"the best post on the subject [of the Stockwell shooting] so far and I agree. A must read." - Tim Worstall, August 21, 2005

"Chris at Optimus In Omnis wrote a thoughtful post in July...his more recent post describes the edginess many Londoners feel" - BBC News Online, August 22, 2005

Monday, August 29, 2005

Hurricane Katrina lashes Louisiana, Mississippi and more

For the infirm and unwilling of New Orleans, the towns' Superdome was meant to be a haven away from the fierce winds that escalated to 145 miles per hour and driving rain that most predicted would submerge the sub-sea level city, Louisiana's second city, but first in notoriety. The 77,000 seat jumbo stadium was used by 10,000 families, old people and those who simply could not, or rather, did not, want to leave their beloved city. A further 79,000 stayed at home, deciding that, for better or worse, they were going to weather the storm. Nearly half a million locals evacuated the city, between three and ten feet below sea level for the comparatively higher ground of Baton Rouge. Sadly, no-one could escape the severity of this most potent of category four hurricanes, not even those residing in the state-approved shelter.

The New Orleans Superdome, when built, was puported to be stronger than Rome's Coliseum. While the marvel of the ancient world is worn, it is still left standing, and, moreover, it was dependable to what people expected of it. The Superdome was relieved of roughly one-twelfth of its roof, according to sources inside the supposed safe haven, by Hurricane Katrina, only the fourth category four hurricane to hit mainland America.

When the last, Hurricane Andrew, hit Florida in 1992, it caused insurmountable damage with a value in the billions of dollars. It seems likely that Katrina has done much the same. A press release was rushed out to the news networks before midday, informing those who listened that the New Orleans Metropolitan area had suffered "total structural failure." Essentially, most buildings were razed. This was not even near the eye of the storm, which, thanks to an overnight kink north-eastwards, avoided most of Baton Rouge and New Orleans, instead focusing mainly on small towns further east in Louisiana and on neighbouring states, including Mississippi. While most of Louisiana was spared with paltry 100mph gusts, Mississippi and eastern stretches of the state were clobbered with full-force 120mph gusts, and a constant, sustained barrage of winds nearing 90mph.

The quotes in the media that Katrina had been slowed in any way from a lethal category five storm to a category four are misnomers: the storm dropped somewhere between five and ten miles per hour in windspeed from Sunday night to Monday morning, when it hit land 110 miles south east of New Orleans; it was only five miles per hour away from being bumped back up to a category five. The muddy marshland of the southeastern tip of Louisiana did little to slow down the speed of the winds inside the hurricane, and, travelling due north at 15mph, it was worried that the relatively slow moving yet extremely powerful hurricane would both flood rivers and lakes and create storm surges which could make water hurdle the 28 feet high levees that surround the city of New Orleans, bringing the home of Creole to a legacy befitting that of Atlantis. The pump system installed to help divert water in these situations was also useless - able as it was to only shift two inches of water in the first hour of operation, and a further inch every hour after, it quickly became only another broken thing that the people of Louisiana will have to fix. Needless to say, water quickly backed up: drainage systems in downtown New Orleans could not handle the sudden influx of water brought in by the storm which gathered up a plentiful supply as it hovered over the Gulf of Mexico, causing countless offshore oil floats to close and bringing the price of oil to $70.80 a barrel, and soon the city was covered in a foot-deep puddle.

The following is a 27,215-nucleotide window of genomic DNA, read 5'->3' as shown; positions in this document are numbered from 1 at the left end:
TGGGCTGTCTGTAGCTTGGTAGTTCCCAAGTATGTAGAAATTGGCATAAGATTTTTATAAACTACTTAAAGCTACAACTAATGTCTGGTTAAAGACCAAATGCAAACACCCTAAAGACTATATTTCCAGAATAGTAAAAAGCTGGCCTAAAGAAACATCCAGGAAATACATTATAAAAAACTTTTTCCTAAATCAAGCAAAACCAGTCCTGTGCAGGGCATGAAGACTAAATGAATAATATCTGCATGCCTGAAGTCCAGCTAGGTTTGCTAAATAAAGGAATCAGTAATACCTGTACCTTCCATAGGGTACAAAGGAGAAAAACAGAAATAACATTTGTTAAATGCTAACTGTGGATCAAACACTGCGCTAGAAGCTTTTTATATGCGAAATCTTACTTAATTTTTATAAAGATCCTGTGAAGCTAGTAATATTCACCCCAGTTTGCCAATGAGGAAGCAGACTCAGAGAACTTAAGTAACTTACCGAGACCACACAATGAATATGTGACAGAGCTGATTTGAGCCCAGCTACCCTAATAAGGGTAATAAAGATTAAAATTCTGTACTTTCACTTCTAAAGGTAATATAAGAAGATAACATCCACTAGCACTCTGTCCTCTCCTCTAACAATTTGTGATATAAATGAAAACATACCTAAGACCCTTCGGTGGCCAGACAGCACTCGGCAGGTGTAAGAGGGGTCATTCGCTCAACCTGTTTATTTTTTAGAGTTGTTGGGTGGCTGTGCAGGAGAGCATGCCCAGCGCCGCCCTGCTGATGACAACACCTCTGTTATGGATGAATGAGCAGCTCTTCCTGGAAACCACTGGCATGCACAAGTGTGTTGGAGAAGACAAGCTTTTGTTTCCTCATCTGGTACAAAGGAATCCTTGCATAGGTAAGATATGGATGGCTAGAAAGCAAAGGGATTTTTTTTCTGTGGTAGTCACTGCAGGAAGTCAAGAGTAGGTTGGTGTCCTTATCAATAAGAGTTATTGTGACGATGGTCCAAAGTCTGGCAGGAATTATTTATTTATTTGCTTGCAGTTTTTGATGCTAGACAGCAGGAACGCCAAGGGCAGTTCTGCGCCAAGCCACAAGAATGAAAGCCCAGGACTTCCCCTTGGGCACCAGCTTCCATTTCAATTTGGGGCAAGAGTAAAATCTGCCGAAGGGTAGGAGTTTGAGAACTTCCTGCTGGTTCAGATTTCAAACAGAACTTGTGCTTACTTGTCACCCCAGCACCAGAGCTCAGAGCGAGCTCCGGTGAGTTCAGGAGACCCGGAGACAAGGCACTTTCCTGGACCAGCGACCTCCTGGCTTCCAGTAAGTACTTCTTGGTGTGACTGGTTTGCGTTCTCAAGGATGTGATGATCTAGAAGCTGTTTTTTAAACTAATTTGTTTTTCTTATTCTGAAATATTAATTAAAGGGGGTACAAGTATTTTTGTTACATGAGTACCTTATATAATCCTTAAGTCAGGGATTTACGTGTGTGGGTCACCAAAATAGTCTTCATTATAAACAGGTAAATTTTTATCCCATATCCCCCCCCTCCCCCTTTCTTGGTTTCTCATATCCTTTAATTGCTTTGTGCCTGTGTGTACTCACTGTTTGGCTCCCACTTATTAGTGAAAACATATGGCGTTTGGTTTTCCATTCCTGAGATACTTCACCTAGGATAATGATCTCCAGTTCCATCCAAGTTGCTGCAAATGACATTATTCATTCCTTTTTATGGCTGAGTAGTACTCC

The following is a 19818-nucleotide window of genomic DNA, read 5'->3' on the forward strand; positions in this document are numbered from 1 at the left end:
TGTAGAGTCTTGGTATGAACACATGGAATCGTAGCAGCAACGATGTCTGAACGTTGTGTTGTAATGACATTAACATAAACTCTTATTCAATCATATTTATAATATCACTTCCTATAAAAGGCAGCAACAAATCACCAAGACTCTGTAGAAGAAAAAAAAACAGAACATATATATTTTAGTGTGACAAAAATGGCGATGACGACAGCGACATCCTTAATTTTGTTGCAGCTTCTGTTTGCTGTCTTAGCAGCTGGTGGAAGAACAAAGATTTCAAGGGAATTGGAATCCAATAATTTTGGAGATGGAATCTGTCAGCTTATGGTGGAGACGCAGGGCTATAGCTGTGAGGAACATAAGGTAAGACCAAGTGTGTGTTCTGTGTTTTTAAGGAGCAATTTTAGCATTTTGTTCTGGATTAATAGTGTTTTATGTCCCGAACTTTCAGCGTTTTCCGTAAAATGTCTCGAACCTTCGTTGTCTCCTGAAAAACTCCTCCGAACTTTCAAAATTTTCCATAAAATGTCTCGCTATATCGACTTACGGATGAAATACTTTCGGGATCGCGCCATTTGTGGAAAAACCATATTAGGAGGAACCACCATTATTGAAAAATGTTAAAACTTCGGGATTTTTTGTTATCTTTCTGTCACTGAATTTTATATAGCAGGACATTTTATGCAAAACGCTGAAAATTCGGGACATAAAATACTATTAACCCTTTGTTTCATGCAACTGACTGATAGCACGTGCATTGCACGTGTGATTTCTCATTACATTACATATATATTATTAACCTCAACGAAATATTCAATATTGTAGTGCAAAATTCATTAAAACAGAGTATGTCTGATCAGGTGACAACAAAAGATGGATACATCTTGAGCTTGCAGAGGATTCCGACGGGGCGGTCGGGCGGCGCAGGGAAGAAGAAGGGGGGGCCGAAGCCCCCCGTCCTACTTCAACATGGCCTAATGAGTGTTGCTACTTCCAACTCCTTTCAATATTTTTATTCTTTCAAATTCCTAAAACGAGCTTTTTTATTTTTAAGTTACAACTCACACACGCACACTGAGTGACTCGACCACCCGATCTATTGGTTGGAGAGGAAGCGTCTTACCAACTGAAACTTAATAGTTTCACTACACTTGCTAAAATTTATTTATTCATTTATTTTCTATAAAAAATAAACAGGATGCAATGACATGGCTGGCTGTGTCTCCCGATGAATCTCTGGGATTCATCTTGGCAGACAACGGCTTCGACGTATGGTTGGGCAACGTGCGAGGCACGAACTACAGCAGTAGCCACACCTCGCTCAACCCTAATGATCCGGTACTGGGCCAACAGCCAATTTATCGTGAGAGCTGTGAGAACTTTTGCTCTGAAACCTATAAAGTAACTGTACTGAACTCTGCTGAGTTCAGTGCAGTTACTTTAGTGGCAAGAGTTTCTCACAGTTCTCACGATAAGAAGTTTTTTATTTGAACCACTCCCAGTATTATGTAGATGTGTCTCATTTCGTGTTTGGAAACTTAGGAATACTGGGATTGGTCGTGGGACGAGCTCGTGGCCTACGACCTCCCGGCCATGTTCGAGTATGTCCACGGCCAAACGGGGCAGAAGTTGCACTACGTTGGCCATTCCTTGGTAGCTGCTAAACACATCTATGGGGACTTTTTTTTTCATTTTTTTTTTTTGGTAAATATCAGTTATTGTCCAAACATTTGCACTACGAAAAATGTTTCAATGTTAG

The Mississippi River had risen by fifteen feet from Sunday evening to Monday morning, and the increased water level coupled with monumental winds meant that a barge was quickly untethered from its mooring and was banging with dangerous force against the support beams of a passenger bridge. In Biloxi, MS, the winds were so strong that a tourist at a Comfort Inn lost half her index finger from the force of her hotel door slamming against it. A nurse who was staying at the hotel gave first aid but it seems unlikely that her finger was saved: emergency services announced they would not be responding to calls, possibly concerned by the sight of boats travelling along a nearby Interstate route on a wave of rainwater.

It seems incredible, then, that at the time these events occured, the eye of the storm was still between 40 and 90 miles away.

As members of the National Guard ushered the inhabitants of the Superdome away from the green grass of the american football field, rapidly becoming a quagmire from the rain teeming in through the gaping hole in the roof of the impenetrable building, their city was surviving the brunt of the greatest storm they had faced in 40 years. As the helpless, probably homeless, victims of nature's terror were led towards covered areas of the stadium, experts were more worried about the storm surges which will only intensify as the night draws in on those in Creole Country. What about Katrina?

It moved on eastwards, through Alabama and Mississippi, leaving a trail of destruction much like that in Louisiana. Slowly moving down through the categories to a category two, it turned northwards, and is expected to fizzle out some time tomorrow morning. Luckily, it seems there are no fatalities. Unluckily, the rebuilding program starts tomorrow.


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